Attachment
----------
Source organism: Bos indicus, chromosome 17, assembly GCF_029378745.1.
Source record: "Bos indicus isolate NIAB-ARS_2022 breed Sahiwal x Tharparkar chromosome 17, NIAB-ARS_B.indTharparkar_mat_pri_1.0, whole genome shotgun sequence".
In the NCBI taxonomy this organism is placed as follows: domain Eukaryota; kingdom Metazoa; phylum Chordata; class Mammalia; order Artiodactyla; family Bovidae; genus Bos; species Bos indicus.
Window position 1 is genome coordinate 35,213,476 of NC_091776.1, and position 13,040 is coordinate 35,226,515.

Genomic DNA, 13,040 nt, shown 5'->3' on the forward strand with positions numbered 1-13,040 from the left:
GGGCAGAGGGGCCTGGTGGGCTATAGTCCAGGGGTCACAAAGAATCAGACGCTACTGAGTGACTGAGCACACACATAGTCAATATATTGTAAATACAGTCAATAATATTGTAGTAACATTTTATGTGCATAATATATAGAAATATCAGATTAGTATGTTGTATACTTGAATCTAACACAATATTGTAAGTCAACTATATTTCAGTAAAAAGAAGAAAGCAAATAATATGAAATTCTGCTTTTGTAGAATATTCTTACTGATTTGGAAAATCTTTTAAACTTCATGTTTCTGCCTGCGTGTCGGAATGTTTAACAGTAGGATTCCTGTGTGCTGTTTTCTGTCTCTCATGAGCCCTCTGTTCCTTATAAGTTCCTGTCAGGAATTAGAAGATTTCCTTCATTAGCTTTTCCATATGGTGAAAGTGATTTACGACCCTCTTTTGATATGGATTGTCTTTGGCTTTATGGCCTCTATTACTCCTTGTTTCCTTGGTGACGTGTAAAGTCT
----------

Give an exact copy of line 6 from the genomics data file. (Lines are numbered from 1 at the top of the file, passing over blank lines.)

GGGCAGAGGGGCCTGGTGGGCTATAGTCCAGGGGTCACAAAGAATCAGACGCTACTGAGTGACTGAGCACACACATAGTCAATATATTGTAAATACAGTCAATAATATTGTAGTAACATTTTATGTGCATAATATATAGAAATATCAGATTAGTATGTTGTATACTTGAATCTAACACAATATTGTAAGTCAACTATATTTCAGTAAAAAGAAGAAAGCAAATAATATGAAATTCTGCTTTTGTAGAATATTCTTACTGATTTGGAAAATCTTTTAAACTTCATGTTTCTGCCTGCGTGTCGGAATGTTTAACAGTAGGATTCCTGTGTGCTGTTTTCTGTCTCTCATGAGCCCTCTGTTCCTTATAAGTTCCTGTCAGGAATTAGAAGATTTCCTTCATTAGCTTTTCCATATGGTGAAAGTGATTTACGACCCTCTTTTGATATGGATTGTCTTTGGCTTTATGGCCTCTATTACTCCTTGTTTCCTTGGTGACGTGTAAAGTCT